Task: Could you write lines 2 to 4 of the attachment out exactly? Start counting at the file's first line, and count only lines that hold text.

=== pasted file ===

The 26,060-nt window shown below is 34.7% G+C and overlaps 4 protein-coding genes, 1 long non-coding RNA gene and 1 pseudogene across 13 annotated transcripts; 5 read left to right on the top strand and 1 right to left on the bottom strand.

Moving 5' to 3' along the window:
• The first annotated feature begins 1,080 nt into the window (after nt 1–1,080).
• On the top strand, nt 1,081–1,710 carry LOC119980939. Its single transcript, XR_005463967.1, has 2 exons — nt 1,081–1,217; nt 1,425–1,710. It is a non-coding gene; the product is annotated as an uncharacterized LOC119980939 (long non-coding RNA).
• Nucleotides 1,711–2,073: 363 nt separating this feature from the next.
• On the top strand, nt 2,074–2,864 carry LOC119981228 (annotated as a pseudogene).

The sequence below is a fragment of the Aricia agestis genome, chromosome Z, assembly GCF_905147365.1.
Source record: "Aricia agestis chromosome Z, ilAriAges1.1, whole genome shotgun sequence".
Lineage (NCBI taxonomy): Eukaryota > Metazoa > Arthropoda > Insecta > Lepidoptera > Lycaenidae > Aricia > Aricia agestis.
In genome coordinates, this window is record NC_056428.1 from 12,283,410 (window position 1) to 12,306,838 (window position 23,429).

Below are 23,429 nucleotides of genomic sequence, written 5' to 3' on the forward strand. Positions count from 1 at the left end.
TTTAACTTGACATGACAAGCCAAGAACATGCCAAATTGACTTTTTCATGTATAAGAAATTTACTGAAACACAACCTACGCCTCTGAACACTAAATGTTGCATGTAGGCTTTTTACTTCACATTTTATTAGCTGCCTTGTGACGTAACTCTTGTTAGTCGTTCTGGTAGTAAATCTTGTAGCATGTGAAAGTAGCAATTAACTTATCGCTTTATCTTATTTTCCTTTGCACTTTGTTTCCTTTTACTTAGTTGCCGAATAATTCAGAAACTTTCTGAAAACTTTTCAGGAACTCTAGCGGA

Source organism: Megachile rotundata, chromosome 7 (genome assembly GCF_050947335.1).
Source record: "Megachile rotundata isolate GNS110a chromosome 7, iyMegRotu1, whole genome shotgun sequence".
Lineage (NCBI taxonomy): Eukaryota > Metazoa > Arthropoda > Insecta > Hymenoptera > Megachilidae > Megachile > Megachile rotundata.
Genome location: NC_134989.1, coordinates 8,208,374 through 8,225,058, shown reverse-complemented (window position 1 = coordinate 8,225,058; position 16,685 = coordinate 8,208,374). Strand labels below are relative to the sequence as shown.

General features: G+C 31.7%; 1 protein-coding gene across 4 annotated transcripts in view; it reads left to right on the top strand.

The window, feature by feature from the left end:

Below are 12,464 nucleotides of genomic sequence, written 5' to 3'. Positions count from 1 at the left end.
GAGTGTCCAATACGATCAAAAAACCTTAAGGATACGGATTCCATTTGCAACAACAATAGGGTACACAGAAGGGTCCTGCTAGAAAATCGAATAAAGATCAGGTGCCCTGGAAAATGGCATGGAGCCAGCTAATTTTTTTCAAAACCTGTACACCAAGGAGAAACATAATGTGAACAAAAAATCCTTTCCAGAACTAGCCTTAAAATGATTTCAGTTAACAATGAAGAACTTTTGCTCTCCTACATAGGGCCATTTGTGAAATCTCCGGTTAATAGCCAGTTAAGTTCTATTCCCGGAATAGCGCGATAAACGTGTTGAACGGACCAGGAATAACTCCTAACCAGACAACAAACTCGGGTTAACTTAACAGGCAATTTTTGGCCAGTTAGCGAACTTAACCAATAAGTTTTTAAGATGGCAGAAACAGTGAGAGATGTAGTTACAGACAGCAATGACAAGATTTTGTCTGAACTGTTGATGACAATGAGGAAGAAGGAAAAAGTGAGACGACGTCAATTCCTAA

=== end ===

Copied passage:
Moving 5' to 3' along the window:
• The first annotated feature begins 1,080 nt into the window (after nt 1–1,080).
• On the top strand, nt 1,081–1,710 carry LOC119980939. Its single transcript, XR_005463967.1, has 2 exons — nt 1,081–1,217; nt 1,425–1,710. It is a non-coding gene; the product is annotated as an uncharacterized LOC119980939 (long non-coding RNA).